Author(s): Gärtner, Hans Armin (Heidelberg)
[German version] (Μανδρόβουλος; Mandróboulos). The theophoric name is derived from ‘Mandrus, a - deduced - god of Asia Minor. A drama by Cleophon and a dialogue by Speusippus are named after M. The proverb ἐπὶ τὰ Μανδροβούλου χωρεῖ τὸ πρᾶγμα was already no longer understood in antiquity; the ancient Paroimiographoi offered conjectures with regard to its explanation - as in Suda ε 2659, 2716 - presuming that it related to turns for the worse. Gärtner, Hans Armin (Heidelberg) Bibliography W. Kroll, s.v. Mandroboulos, RE 14, 1039f.

Acrostich

(733 words)

Author(s): Gärtner, Hans Armin (Heidelberg)
[German version] A. Definition Greek ἀκροστιχίς ( akrostichís; Dion. Hal. Ant. Rom. 4,62,6), ἀκροστίχιον ( akrostíchion; Or. Sib. 11, 17 and 23) and plur. τὰ ἀκρόστιχα ( tà akrósticha; as a heading: Anth. Pal. 9,385). Letters, syllables or words that start consecutive verses or especially lines of verse (ὁ στίχος, ho stíchos; verse, lines of prose), or strophes and form a meaningful connection. As a result of this feature the whole poem also came to be known as acrostich. If a vertical row of letters, highlighted i. a. by spacing, formed the acrostich, this was termed παραστιχίς ( parastichí…

Guido

(231 words)

Author(s): Gärtner, Hans Armin (Heidelberg)
[German version] Latin author, identified as G. Pisanus ([4], a different view in [6]); c. 1119 he wrote an encyclopaedic compilation De variis historiis (‘On various historical matters’) in 6 books. For the sections Geographica and Descriptio totius maris he excerpted the  Geographus Ravennas, following him very closely. In the Geographica he copied the latter's personal reference to Ravenna as his hometown (Geographica 20,20), but apart from that, as evidence of his education, he displays his knowledge of Classical writers and historians, as …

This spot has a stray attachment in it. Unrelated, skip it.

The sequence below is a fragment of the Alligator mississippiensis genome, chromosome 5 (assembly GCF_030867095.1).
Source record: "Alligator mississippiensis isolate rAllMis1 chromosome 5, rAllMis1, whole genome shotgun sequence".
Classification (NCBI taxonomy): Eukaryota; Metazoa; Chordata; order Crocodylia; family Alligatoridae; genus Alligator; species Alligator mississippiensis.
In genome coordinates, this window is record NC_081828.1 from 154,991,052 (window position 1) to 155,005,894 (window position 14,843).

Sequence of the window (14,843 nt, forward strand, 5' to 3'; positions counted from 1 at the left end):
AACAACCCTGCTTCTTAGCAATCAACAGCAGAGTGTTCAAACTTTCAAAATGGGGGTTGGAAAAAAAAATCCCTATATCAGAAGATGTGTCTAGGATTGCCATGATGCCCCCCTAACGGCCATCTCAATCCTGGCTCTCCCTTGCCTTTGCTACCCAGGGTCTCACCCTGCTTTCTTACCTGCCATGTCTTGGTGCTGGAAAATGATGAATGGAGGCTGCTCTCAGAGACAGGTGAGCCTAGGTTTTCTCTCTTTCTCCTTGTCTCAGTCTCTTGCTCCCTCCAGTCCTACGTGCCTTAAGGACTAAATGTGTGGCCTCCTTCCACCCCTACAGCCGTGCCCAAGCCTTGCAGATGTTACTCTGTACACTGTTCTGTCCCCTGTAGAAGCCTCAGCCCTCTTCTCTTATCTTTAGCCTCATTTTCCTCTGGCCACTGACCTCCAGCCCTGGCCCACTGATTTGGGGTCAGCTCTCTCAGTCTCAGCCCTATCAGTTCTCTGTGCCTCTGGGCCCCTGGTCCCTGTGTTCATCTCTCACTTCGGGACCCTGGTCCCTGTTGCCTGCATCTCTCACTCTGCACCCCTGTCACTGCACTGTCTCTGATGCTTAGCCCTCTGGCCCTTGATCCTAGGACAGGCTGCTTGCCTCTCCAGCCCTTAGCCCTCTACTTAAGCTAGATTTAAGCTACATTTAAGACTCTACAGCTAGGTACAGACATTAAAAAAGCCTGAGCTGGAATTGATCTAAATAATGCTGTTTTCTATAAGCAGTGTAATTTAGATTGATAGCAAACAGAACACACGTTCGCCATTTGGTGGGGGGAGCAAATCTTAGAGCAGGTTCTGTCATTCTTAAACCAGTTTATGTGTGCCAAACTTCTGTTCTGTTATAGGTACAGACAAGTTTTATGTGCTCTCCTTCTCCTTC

Phileas

(199 words)

Author(s): Gärtner, Hans Armin (Heidelberg) | Günther, Linda-Marie (Munich)
(Φιλέας; Philéas). [German version] [1] Of Athens, Greek geographer, middle of the 5th cent. BC Greek geographer from Athens (cf. Marcianus, Epitome peripli Menippei 2 = GGM 1, 565; Avien. 43f.), middle of the 5th cent. BC. His 13 directly preserved fragments have not been edited (sources and contents: [1. 2134f.]). As probably the first Attic successor to the early Ionian periegesis (Periegetes), P., in his Description of the Earth (γῆς περίοδος/ gês períodos, Harpocr. 152,2), probably discussed the entire Mediterranean region, not only the coasts, as in a periplous

Timagetus

(152 words)

Author(s): Gärtner, Hans Armin (Heidelberg)
[German version] (Τιμάγητος/ Timágētos). Author of a work Περὶ λιμένων/ Perí liménōn ('On Harbours') of at least two books surviving in seven frr., probably from the first half of the 4th cent. BC (FHG 4, 519 f.): six frr. in scholia ad Apoll. Rhod. 1,224-226a W. (otherwise FGrH 42, F 3); Apoll. Rhod. 2,1031b; 4,257-262b; 4,282-291b; 4,303-306b; 4,323-326a, one fr. in Steph. Byz. s. v. Ἀκτή/ Aktḗ (here with the name: Δημάγητος/ Dēmágētos). In these frr., no harbour is mentioned; five of them provide mythical narrative on the voyage of the Argonauts. Frr. 1-3 (FHG…

Protagoras

(1,206 words)

Author(s): Narcy, Michel (Paris) | Gärtner, Hans Armin (Heidelberg)